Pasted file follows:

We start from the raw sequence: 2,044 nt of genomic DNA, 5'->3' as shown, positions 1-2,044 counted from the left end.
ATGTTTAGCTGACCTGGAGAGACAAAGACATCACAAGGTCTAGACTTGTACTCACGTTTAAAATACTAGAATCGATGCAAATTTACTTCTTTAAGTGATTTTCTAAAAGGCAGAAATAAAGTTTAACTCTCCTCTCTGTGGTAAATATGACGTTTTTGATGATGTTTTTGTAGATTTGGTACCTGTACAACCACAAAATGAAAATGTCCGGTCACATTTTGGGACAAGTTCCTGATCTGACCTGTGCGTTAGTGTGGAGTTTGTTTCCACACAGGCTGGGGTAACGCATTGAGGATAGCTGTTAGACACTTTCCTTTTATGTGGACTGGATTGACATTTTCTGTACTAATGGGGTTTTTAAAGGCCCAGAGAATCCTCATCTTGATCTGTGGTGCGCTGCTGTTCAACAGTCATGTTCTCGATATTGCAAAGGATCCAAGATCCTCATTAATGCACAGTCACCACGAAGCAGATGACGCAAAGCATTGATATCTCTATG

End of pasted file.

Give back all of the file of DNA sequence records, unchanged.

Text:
We start from the raw sequence: 2,044 nt of genomic DNA, 5'->3' as shown, positions 1-2,044 counted from the left end.
ATGTTTAGCTGACCTGGAGAGACAAAGACATCACAAGGTCTAGACTTGTACTCACGTTTAAAATACTAGAATCGATGCAAATTTACTTCTTTAAGTGATTTTCTAAAAGGCAGAAATAAAGTTTAACTCTCCTCTCTGTGGTAAATATGACGTTTTTGATGATGTTTTTGTAGATTTGGTACCTGTACAACCACAAAATGAAAATGTCCGGTCACATTTTGGGACAAGTTCCTGATCTGACCTGTGCGTTAGTGTGGAGTTTGTTTCCACACAGGCTGGGGTAACGCATTGAGGATAGCTGTTAGACACTTTCCTTTTATGTGGACTGGATTGACATTTTCTGTACTAATGGGGTTTTTAAAGGCCCAGAGAATCCTCATCTTGATCTGTGGTGCGCTGCTGTTCAACAGTCATGTTCTCGATATTGCAAAGGATCCAAGATCCTCATTAATGCACAGTCACCACGAAGCAGATGACGCAAAGCATTGATATCTCTATG